Pope Francis Meets With Female Head Of Church Of Sweden, Archbishop Antje Jackelén

New archbishop of the Church of Sweden Antje Jackelen attends her installation mass at the Uppsala Cathedral, on June 15, 201
New archbishop of the Church of Sweden Antje Jackelen attends her installation mass at the Uppsala Cathedral, on June 15, 2014. The Lutheran Church of Sweden elected on October 2013 a woman as its leader for the first time in the institution's history. AFP PHOTO / TT NEWS AGENCY / Pontus Lundahl ++ SWEDEN OUT (Photo credit should read PONTUS LUNDAHL/AFP/Getty Images)

The Vatican made history Monday when Pope Francis welcomed a woman archbishop to an official audience at the Apostolic Palace for the first time, according to Vatican Radio.

Archbishop Antje Jackelén, the first female head of the Lutheran Church of Sweden, tweeted her gratitude for the meeting to the pope, with a photograph of the two religious leaders chatting.

The pontiff has staunchly opposed ordination for women in the Catholic Church. “The Church has spoken and says no... That door is closed," he said in a July 2013 press conference.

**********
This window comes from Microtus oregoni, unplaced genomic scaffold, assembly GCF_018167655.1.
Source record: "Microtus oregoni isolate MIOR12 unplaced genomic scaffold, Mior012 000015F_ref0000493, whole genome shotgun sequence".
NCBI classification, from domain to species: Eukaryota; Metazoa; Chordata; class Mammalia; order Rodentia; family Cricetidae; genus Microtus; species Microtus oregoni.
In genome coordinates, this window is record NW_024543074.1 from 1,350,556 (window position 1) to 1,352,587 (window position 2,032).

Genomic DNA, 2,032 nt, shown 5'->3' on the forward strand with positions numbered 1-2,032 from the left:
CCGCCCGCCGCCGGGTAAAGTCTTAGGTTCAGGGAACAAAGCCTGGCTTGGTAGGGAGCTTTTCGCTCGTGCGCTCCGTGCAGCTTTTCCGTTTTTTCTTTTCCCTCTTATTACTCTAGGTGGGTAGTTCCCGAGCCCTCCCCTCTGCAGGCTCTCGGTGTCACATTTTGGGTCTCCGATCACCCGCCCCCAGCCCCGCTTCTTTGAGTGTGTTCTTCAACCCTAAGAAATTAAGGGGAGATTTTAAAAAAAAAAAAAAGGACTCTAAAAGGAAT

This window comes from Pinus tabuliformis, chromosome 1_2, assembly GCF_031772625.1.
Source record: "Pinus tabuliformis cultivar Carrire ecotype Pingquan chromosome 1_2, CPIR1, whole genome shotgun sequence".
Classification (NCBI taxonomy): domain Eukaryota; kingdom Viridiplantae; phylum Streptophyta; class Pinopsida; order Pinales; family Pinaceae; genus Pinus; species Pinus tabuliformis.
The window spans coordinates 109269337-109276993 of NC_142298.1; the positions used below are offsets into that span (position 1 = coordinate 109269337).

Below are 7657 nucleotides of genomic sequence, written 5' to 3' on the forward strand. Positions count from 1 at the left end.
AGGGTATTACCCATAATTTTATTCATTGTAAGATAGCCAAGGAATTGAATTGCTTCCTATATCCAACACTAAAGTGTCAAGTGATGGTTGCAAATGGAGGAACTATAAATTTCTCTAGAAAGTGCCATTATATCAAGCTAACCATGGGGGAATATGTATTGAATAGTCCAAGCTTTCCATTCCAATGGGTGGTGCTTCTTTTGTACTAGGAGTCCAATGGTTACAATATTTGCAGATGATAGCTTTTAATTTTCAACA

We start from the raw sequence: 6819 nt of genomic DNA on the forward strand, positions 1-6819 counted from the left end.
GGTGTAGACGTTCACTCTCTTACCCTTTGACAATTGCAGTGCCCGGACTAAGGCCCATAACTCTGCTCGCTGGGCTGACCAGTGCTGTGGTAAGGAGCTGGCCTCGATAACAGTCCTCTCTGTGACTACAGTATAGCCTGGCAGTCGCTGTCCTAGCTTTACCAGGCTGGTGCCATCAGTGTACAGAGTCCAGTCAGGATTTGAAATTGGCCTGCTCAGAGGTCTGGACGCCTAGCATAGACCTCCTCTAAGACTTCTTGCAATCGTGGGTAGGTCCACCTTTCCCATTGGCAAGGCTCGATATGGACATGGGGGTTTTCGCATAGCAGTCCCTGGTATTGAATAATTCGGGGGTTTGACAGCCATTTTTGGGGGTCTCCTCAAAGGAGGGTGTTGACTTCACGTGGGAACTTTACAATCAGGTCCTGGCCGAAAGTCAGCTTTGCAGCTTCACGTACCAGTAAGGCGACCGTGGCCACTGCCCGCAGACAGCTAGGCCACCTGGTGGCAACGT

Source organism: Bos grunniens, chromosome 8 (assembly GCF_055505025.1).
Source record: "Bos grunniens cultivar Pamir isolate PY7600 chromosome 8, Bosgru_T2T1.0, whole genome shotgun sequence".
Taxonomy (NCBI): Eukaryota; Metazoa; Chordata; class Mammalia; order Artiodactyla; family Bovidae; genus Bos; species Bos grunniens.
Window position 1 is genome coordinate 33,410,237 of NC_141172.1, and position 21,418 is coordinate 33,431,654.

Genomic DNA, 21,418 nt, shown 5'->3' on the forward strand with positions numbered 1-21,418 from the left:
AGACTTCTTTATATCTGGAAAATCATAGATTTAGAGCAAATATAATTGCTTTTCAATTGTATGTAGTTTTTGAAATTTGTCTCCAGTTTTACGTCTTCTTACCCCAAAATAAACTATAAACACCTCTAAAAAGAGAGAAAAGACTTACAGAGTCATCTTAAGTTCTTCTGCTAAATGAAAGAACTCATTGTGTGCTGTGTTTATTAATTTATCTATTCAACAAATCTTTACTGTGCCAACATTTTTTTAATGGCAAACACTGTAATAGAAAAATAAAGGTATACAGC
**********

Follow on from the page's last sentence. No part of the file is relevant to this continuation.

The topic on Monday's agenda was not, however, women's role in the church, but rather the need for Christian unity across denominations and for better care for the poor. Francis addressed the archbishop as "esteemed Mrs. Jackelén, esteemed sister" in his call for charity.

“The call to unity as followers of Our Lord Jesus Christ includes an urgent call for a common effort on the charity front," Francis said, according to Vatican Insider. "The testimony of our brothers and sisters especially, pushes us to grow in fraternal communion."

Christians must address the "issue of the dignity of human life" and issues relating to the family, such as marriage and sexuality, the pope said. He also thanked Jackelén and the Swedish Lutheran Church for welcoming South American migrants who have fled from dictatorships.

Jackelén spoke about the struggles of Christians in the Middle East and pointed to the crisis refugees crossing the Mediterranean and the need to combat climate change as areas of shared interest for religious leaders, according to Vatican Insider.

Strengthening the Christian community, she said, requires “sharing the richness of traditions rather than building fences around one’s own turf," Vatican Radio reported.

testPromoTitleReplace testPromoDekReplace Join HuffPost Today! No thanks.


Powerful Women Religious Figures Around The World